The Media's Pathetic Double Standard

The Media's Pathetic Double Standard

By Mark Salter - September 15, 2009

I think Joe Wilson is a boor (both Joe Wilsons, for that matter, the Republican House member from South Carolina and the former diplomat). I can't watch Glenn Beck for two minutes without being repulsed by his equal parts maudlin and pompous shtick. But members of Congress who are strangers to decorum and polite discourse, unfortunately, inhabit both parties' caucuses, in roughly equal numbers. President Bush labored through his state of the union addresses through loud and persistent boos by Democrats. Maxine Waters recently called some senators "Neanderthals," a term she reserved for moderate members of her own party. She's considerably less charitable to her Republican colleagues. And the ratings wars on cable television are won by self-aggrandizing, close-minded, loudmouthed conservatives and liberals, unless one thinks Keith Olbermann built his audience share on the strength of his good manners and tolerance.

Excesses of zeal by anti-Obama protestors make me ashamed for my country. As did excesses committed by anti-Bush protestors. Today's "birthers," are no more offensive or weird than those who believe the Bush Administration was complicit in planning the attacks of September 11 or invaded Iraq to increase the profits of defense companies. And, yet, it only seems to be rude or asinine behavior on the right that gives the press and other Washington elites the vapors. While on the left it is tolerated, attributed to provocations by the right, or in some cases invested with a virtuous significance it surely lacks.

Many thousands of demonstrators marched on the Washington Mall last Saturday to protest Democratic healthcare reform proposals, and the Obama administration's record spending and centralization of economic power in the federal government. The Washington Post headlined the event as "Lashing Out at the Capitol." I can't recall the Post using a similar verb choice to characterize the expressions of anti- war protestors, some of whom carried posters bearing President Bush's likeness in a Nazi uniform and Hitler moustache.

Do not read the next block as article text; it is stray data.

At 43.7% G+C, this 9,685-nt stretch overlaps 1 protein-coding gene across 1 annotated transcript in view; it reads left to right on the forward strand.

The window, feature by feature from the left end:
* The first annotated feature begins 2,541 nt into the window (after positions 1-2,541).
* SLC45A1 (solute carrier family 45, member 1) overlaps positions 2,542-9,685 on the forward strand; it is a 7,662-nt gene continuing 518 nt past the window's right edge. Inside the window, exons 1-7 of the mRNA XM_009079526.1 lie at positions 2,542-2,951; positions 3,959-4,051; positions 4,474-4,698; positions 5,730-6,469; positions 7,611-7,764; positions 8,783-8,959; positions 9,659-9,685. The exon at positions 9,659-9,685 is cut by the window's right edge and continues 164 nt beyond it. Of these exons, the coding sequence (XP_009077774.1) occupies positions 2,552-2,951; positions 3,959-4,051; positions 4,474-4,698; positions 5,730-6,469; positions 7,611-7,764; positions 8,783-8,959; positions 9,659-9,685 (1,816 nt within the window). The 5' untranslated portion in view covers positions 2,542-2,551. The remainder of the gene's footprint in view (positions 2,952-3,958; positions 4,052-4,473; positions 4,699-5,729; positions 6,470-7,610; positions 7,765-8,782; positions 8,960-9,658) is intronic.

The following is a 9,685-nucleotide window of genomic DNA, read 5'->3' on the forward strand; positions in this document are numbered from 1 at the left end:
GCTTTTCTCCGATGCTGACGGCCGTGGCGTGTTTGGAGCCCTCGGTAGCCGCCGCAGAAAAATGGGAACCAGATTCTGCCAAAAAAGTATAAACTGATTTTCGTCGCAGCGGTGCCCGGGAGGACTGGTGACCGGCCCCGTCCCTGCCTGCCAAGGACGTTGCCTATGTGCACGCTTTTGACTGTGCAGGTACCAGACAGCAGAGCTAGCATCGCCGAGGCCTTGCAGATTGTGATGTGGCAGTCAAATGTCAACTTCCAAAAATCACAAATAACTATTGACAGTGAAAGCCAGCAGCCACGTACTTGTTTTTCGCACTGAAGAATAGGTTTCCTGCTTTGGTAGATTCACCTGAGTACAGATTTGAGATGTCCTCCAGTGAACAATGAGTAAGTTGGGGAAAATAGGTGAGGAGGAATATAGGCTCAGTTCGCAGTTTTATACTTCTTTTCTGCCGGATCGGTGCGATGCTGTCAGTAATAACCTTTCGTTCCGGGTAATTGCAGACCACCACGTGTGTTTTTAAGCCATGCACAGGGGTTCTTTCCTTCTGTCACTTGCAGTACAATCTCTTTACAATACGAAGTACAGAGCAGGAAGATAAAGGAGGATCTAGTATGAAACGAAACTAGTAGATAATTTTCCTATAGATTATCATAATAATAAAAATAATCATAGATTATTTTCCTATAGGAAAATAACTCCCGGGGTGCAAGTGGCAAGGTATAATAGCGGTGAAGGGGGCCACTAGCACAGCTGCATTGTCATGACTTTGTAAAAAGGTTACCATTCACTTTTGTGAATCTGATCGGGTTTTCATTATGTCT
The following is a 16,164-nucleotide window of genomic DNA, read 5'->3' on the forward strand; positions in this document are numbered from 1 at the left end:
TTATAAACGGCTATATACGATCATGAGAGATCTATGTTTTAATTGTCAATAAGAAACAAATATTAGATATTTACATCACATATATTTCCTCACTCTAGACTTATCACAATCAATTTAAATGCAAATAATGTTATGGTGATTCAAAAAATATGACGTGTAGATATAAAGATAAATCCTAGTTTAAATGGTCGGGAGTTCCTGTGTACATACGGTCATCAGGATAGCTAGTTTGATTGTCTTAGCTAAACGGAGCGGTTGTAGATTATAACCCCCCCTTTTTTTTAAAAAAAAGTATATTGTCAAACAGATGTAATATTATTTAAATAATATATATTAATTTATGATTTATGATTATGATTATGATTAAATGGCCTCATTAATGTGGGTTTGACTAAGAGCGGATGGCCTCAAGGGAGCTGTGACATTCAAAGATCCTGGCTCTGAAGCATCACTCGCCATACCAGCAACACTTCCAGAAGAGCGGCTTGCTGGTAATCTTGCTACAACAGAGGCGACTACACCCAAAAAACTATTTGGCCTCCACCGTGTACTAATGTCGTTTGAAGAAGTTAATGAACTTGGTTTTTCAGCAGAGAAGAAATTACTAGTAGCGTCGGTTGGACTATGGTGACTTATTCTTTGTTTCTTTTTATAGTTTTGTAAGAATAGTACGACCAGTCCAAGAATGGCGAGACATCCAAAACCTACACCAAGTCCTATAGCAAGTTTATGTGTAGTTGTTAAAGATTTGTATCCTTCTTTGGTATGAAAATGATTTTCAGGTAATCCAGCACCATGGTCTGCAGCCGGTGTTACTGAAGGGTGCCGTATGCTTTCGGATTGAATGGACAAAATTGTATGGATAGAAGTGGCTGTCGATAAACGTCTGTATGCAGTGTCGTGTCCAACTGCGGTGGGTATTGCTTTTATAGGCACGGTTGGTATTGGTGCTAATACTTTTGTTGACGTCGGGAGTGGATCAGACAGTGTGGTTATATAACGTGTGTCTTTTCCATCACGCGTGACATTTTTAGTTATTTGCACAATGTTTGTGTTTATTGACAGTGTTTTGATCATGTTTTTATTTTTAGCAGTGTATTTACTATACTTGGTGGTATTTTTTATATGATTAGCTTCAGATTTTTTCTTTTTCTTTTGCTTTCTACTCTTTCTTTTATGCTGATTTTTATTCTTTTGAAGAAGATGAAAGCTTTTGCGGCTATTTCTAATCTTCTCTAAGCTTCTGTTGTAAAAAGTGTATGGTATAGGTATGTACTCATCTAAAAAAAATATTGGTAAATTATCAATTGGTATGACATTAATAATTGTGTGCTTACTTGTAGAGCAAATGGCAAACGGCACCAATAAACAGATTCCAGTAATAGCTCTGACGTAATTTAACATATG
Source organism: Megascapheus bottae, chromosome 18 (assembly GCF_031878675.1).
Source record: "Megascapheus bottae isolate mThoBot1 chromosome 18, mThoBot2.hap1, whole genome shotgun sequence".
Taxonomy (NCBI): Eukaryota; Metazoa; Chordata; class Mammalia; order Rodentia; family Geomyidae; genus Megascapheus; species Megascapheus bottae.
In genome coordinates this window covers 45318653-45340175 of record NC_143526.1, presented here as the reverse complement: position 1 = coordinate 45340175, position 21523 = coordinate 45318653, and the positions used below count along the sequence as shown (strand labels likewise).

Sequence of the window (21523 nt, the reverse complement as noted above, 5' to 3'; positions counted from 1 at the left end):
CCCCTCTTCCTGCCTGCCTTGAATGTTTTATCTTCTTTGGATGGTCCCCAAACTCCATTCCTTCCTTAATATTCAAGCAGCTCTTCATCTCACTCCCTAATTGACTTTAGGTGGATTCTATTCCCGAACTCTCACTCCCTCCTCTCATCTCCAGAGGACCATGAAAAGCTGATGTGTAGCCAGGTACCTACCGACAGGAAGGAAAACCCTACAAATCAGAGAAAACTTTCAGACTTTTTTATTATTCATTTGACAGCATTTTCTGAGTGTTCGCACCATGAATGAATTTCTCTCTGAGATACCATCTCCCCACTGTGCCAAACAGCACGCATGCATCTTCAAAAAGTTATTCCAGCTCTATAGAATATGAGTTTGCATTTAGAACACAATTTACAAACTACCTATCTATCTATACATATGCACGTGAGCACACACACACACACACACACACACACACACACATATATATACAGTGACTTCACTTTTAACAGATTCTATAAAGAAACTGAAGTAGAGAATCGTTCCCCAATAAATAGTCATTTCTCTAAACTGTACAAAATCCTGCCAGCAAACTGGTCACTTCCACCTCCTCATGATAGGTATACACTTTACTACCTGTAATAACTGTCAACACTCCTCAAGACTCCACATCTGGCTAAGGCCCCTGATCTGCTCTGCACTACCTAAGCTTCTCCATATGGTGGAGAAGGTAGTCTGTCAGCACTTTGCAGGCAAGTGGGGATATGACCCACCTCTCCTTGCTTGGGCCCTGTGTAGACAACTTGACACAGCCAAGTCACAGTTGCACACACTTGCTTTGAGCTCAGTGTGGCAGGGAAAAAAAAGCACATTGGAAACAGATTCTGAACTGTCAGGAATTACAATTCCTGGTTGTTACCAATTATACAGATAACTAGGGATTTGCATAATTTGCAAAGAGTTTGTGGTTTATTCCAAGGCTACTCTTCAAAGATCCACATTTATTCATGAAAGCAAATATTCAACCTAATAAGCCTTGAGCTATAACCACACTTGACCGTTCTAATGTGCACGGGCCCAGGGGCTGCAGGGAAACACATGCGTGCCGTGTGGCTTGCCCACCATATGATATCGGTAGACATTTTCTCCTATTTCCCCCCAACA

Political intolerance and incivility by the left and right is as prevalent on the internet as porn, and not that much less a factor in the coarsening of our culture. But for many reporters, anger on the right side of the web is worrying and important story. The Huffington Post is a source.

Maureen Dowd, who usually offers readers little more than a few samples of her apparently limitless supply of silly pop culture tropes, this Sunday denounced Joe Wilson's lack of impulse control and "lovelorn" Mark Sanford's refusal to accept federal stimulus money as racist, and suspects the character defect is shared by most opponents to President Obama's policies.

I'm more than a little familiar with that calumny, having been charged along with other senior members of the McCain campaign and our candidate with the same offense. We were somehow complicit with every intemperate jerk who shouted something obnoxious at any of our campaign events. Our ads about Democratic support for Fannie Mae were racist. Calling candidate Obama a "celebrity" was racist. Shouts of "murderer" or "warmonger" by Obama supporters or our opponent's accusation that Senator McCain was anti immigrant or trying to steal grandma's Medicare went largely unnoticed. And yet it was our candidate who often and publicly denounced crude or outrageous attacks on our opponent. The courtesy was seldom returned. McCain would have fired any staffer who said something or acted in a way that could fairly be described as racist. For his troubles, he was likened by a leading civil rights figure and Obama supporter to the murderers who killed three little African American girls. There was barely a murmur of protest by the press about that injustice.

When a prominent abortion doctor was murdered the shocked outrage in the press and establishment Washington was pervasive and appropriate. As a pro-life Catholic, I'm convinced that people who murder to advance the cause are destined for a special place in Hell. But I don't think it's just my subjective perception that the murder of a disabled pro-life protestor was met with considerably less interest and outrage here.

I despair of the coarsening of our politics and our broader culture. So much so that after a lifetime in politics I'm beginning to think I might have rendered more honorable service to humanity had I worked in professional wrestling. That independents, who decide elections in this country, seem to feel the same way is enough encouragement to hope that perhaps we are still capable of reform. But our political discourse won't begin to recover any civility until we get some referees back in the game, who will call bullshit on both sides.

Mark Salter is the former chief of staff to Sen. John McCain and was a senior adviser to the McCain for President campaign.

This article originally appeared at and is reprinted with permission.

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